My favorite baking tools

Today, I want to share with you some of my favorite kitchen tools for baking. Whether you’re looking to improve your own baking or you’re still looking for the perfect holiday gift for a baker you know, I hope this list will be helpful!


Oven Thermometer. All ovens are different, and in my experience, most ovens run at least a little hot or cold relative to the temperature on the display. An oven thermometer is indispensable for making sure you are baking at the correct temperature, so that you end up with a product that is neither burnt nor underdone! Oven thermometers are relatively inexpensive, and you may even be able to find one in the kitchen tools section of your local grocery store.


Cookie Scoops. You may be able to get by with a couple of spoons, but cookie scoops make life so much easier if you bake a lot of cookies or (with larger sizes) muffins! Scooping out cookies or muffin batter is fast and all the cookies or muffins come out in a uniform size, making for more consistent baking.


Yeast Spoon. A lot of bread recipes call for yeast measured in packets of 2 ΒΌ teaspoons. That’s an awkward amount to measure. If you bake a lot of bread, you may appreciate having a way to measure a packet’s worth of yeast all in one go.


Cake Tester. Toothpicks have their limits. If you want to be able to test doneness all the way into a thick loaf of quick bread or cake, a longer tool is crucial. Cake testers can be found for only a dollar or so at your local kitchen supply store.

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Baking Thermometer. Continuing on the theme of doneness, a baking thermometer can be a useful objective measure for testing bread loaves. You can stick it into the bottom of the loaf to avoid holes in the top crust. This is one of my favorite baking tools because it takes a lot of angst out of figuring out whether a loaf of bread is done! Refer to the recipe or a reliable baking reference to find the correct internal temperature for your particular loaf.


Dough Scraper. I don’t use my dough scraper as much as the other tools on this list, but it is still a really useful tool for bread baking. When you need to divide bread dough into pieces (like for my cardamom braid), a metal scraper like this one provides a clean, even cut. It is also useful for scraping bits of flour and dough off your work surface when you’re done.

Happy baking, everyone!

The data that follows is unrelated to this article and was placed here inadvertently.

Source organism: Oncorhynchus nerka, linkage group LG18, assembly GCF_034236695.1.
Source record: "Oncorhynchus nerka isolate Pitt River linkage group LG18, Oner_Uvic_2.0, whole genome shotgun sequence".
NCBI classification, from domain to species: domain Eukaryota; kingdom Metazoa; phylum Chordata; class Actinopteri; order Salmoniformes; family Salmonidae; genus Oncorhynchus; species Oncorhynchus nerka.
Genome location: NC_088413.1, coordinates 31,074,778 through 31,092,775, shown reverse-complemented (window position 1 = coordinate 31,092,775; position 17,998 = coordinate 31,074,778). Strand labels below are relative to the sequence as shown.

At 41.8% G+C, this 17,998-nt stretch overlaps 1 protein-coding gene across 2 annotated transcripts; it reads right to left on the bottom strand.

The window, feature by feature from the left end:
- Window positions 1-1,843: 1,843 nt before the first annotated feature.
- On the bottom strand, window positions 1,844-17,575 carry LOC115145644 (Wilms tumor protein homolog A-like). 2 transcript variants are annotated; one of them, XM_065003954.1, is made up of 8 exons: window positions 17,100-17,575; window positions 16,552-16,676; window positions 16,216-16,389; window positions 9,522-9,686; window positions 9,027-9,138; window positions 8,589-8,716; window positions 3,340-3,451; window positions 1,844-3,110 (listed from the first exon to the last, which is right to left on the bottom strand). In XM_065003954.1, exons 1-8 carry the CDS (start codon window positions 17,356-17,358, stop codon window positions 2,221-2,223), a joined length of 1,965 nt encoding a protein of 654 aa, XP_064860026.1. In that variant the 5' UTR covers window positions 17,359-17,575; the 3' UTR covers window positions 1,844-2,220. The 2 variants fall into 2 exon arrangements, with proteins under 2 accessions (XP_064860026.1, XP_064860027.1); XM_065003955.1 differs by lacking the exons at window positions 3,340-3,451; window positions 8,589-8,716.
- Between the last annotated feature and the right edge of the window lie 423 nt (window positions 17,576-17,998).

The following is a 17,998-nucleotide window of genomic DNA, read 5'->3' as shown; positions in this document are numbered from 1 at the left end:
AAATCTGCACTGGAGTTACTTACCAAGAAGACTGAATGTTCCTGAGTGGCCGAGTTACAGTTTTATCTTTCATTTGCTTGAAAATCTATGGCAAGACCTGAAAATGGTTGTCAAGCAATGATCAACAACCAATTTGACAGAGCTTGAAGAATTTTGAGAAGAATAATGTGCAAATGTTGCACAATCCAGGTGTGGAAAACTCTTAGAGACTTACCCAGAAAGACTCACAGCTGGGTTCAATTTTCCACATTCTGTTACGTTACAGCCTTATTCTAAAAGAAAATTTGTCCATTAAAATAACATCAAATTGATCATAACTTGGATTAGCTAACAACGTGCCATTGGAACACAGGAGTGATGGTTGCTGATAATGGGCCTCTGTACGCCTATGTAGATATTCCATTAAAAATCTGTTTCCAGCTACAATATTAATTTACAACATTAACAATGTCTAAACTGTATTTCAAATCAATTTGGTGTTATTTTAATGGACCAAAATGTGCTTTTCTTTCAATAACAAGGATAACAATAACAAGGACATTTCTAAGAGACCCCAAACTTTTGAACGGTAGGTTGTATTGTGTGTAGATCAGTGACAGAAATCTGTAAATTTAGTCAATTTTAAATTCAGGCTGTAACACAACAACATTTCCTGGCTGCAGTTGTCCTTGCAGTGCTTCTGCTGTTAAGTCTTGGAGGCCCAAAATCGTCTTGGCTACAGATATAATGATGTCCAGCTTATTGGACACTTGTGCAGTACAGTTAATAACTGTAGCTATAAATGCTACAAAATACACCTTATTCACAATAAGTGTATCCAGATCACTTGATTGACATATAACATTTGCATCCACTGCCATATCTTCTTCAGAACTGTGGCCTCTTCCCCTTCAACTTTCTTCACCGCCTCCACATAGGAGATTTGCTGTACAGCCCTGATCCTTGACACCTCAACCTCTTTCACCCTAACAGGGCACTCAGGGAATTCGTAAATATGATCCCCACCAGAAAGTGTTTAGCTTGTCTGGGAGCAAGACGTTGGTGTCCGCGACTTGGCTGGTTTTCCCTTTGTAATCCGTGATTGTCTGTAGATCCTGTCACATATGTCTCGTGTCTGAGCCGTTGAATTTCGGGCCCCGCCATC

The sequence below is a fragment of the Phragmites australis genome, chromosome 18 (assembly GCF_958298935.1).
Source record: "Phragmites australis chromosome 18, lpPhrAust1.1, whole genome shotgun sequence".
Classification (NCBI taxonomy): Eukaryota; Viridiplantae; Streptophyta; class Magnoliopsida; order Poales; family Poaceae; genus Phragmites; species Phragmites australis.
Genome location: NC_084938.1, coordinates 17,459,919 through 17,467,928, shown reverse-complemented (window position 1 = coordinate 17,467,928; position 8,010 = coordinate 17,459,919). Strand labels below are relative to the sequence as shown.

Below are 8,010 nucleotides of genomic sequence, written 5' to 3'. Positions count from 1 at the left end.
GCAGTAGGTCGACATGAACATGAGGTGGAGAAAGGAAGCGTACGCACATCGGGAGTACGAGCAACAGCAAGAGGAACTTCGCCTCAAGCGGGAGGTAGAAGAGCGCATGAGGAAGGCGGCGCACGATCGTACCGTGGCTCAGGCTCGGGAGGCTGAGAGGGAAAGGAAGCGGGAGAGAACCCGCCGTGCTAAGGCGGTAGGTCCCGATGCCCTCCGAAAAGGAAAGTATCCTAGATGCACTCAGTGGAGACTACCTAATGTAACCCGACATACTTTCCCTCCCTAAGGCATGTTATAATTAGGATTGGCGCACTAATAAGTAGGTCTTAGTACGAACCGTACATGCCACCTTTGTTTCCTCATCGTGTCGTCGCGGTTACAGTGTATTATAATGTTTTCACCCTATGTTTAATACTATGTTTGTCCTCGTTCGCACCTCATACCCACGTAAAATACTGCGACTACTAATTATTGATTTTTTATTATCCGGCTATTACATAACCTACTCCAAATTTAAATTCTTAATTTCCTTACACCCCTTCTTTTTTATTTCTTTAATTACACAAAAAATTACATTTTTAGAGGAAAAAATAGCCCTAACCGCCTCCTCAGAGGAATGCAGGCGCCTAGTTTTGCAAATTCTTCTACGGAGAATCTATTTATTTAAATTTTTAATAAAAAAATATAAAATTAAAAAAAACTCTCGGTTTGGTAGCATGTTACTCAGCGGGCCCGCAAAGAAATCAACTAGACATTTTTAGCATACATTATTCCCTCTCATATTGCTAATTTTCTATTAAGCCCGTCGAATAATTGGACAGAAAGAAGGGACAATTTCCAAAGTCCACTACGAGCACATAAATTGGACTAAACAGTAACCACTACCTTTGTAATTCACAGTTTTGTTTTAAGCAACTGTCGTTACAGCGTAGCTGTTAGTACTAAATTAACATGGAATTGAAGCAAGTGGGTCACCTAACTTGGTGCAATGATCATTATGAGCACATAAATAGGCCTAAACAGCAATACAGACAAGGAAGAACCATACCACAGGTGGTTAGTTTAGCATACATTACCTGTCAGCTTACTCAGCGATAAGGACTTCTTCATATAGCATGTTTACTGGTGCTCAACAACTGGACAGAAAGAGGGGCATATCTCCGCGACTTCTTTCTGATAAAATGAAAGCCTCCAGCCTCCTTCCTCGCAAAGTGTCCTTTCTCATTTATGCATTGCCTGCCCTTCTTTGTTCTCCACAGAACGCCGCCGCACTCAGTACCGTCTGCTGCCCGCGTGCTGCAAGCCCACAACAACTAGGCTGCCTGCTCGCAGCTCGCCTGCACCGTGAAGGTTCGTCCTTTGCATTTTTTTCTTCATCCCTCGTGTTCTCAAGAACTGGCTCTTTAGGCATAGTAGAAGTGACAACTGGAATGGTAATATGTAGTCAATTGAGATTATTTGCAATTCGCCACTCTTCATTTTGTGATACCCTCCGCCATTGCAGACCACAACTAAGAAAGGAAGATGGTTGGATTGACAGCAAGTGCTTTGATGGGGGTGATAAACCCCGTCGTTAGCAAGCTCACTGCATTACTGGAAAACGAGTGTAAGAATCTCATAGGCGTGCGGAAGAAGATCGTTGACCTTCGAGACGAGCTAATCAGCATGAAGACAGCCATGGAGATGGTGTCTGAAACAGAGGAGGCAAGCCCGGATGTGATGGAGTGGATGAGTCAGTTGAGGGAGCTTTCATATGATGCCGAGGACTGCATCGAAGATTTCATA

How to veganize a baking recipe

Do you have traditional family recipes that you would like to veganize? Have you seen a delicious-looking recipe online or in a cookbook that you would like to make, but think you can’t because it’s not vegan? Here are my tips on vegan substitutions for eggs, dairy, and chocolate in your baking recipes. Many recipes will veganize well, so do some experimenting and have fun!

eggsFollow Your Heart may have just hatched a vegan egg, but you don’t have to order online or go to a specialty foods store to find good vegan substitutes for eggs in baking! The functions of eggs in baking include binding ingredients together, adding structure, and leavening. The binding function of eggs is easiest to replicate with vegan ingredients. The trick with vegan egg replacements is to know which substitutes to use in which kinds of baked goods.


Substitution: 1/4 cup applesauce = 1 egg

Best in: Muffins, Quickbreads, Yeast Breads

Not recommended for: Cookies with high fat content (they may come out too soft)

Notes: You can also use other types of pureed fruit, such as banana or pear, as long as you’re aware of how these fruits’ flavors might influence the flavor of your final product. Mashed banana can be an awesome addition to a batch of chocolate chip muffins!

Ground Flaxseed

Substitution: 1 Tbsp ground flaxseed + 3 Tbsp water, whisked = 1 egg

Best in: Cookies

Not recommended for: Cakes (they will be crumbly)

Notes: Ground flaxseed is easy to find in the baking aisle of mainstream grocery stores and keeps well in the freezer. Most recipes say to let this mixture sit for a few minutes before combining with other ingredients in the recipe, but I usually skip this step and haven’t noticed any ill effects. πŸ™‚

Ground Chia Seed

Substitution: 1 Tbsp ground chia seed + 3 Tbsp water, whisked = 1 egg

Best in: Cookies

Notes:Β I don’t use chia seed often, but I think it works great for those situations when flaxseed may not be a strong enough binder. If you let the chia-water mixture sit for a couple of minutes, you will see it form a thick, sticky gel.

Silken Tofu